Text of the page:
Loading the player...Sports Mouthguards for Hockey Dr. Angela Demeter, BSc., DDS, MSc, Dip. Perio, discusses the use of mouthguards in hockey.
Dr. Angela Demeter, BSc., DDS, MSc, Dip. Perio, discusses the use of mouthguards in hockey.
Featuring Dr. Angela Demeter, BSc, DDS, MSc, Dip. Perio
Duration: 2 minutes, 4 seconds
It's very important for hockey players to wear mouthguards while they're playing.
It's a very physical sport and serious injuries can be sustained if one is not worn. For example, in the anterior zone is often where the puck or hockey stick would essentially hit and as a result you can sustain injuries where teeth become very mobile, they can fall out, and often it's one or multiple teeth. In addition, the bone can break while the tooth is falling out.
If a hockey player sustains an injury, they should call their dentist right away. There's different scenarios: if the tooth has actually fallen out it can be replaced into the socket on the way to the dentist.
Depending on the scenario, there's many treatment options that we can provide for an injury that has been sustained. The simplest scenario would be if the tooth becomes quite loose, we can splint it and watch it, see if it actually tightens up around it again.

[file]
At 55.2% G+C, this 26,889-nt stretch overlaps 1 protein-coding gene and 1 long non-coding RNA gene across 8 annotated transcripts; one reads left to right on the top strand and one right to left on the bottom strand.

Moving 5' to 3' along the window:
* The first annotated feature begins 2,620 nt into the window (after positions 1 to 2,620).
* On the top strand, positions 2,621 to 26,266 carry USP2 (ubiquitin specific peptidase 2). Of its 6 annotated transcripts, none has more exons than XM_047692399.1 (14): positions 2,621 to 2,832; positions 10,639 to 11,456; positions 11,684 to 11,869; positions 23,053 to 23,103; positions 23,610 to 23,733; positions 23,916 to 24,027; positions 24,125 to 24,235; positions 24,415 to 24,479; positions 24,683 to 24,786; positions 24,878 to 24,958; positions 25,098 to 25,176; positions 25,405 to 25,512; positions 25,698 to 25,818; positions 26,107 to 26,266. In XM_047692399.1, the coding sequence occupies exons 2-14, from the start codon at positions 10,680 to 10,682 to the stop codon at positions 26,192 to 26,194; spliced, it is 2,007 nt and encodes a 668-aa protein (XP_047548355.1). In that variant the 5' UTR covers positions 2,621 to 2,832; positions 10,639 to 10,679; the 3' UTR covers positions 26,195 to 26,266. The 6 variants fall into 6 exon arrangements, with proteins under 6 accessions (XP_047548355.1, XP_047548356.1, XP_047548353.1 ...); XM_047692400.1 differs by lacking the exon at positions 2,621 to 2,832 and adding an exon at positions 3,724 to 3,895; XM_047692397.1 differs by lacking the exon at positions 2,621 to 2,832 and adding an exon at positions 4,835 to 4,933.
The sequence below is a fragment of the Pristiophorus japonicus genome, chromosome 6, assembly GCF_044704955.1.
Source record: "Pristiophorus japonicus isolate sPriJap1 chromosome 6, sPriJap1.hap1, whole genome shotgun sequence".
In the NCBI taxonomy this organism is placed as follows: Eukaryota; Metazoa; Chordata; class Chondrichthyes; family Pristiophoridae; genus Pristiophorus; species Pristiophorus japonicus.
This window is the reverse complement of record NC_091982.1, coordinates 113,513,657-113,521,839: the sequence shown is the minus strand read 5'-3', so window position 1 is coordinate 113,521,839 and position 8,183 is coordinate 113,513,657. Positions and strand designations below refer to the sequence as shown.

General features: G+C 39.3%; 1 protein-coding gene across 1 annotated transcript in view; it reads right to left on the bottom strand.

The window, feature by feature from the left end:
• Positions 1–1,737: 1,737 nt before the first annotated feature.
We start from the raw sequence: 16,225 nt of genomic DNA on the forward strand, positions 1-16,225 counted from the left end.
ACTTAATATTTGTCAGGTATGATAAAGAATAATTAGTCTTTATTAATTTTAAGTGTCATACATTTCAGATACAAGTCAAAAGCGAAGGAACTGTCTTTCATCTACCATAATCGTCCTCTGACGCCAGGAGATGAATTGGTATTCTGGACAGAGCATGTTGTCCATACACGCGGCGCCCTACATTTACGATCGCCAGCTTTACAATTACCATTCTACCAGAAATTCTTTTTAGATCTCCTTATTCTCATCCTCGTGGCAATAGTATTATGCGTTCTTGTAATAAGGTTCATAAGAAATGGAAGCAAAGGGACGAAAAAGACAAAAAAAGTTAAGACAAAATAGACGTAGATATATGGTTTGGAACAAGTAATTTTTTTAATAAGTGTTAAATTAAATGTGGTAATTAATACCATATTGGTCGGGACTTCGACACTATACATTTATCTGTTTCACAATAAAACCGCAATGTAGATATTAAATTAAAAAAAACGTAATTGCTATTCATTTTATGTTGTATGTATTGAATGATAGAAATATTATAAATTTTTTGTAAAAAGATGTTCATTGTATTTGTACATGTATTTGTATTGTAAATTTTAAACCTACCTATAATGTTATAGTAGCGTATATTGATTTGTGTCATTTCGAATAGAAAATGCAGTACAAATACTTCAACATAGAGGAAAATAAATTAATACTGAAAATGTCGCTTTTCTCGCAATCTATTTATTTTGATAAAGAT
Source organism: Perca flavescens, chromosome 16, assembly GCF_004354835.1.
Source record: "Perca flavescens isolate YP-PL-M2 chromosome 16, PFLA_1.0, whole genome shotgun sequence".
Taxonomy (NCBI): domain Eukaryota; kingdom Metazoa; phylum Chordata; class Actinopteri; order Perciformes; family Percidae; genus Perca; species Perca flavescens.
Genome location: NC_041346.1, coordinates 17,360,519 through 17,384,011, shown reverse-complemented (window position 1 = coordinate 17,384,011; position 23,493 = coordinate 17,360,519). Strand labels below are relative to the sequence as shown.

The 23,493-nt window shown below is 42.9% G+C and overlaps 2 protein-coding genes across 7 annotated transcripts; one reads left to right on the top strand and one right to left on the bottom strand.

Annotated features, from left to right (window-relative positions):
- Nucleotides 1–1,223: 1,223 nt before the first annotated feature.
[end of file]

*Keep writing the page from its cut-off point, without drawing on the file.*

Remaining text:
This would be the simplest scenario, unfortunately it often doesn't occur. If the tooth was to break we would have to gently remove, the tooth would have to be removed, and sometimes we would add bone in order to augment the site so that we can preserve it for future implant placement.
So the most common scenario is we would remove the tooth, place the bone graft within the same surgical period, a soft tissue graft, anything in order to build back what's been lost to provide a most natural result. During the healing period, often patients would prefer to have something there so that they're not walking around without teeth.
There are many treatment options available to have the area restored. You can have a removable denture, different types of retainers, so that you would have teeth in the interim. This could be a period of four, to six, to eight months depending on the significance of the trauma.
If people have more questions they can contact their own dentist or their periodontist, the two clinicians can work together in order to help restore your smile in the interim and in the long term, so that you have the most aesthetic and natural result after treatment.
Presenter: Dr. Angela Demeter, Periodontist, Kamloops, BC
Local Practitioners: Periodontist
This content is for informational purposes only, and is not intended to be a substitute for professional medical advice, diagnosis or treatment. Always seek the advice of your physician or other qualified healthcare professional with any questions you may have regarding a medical condition.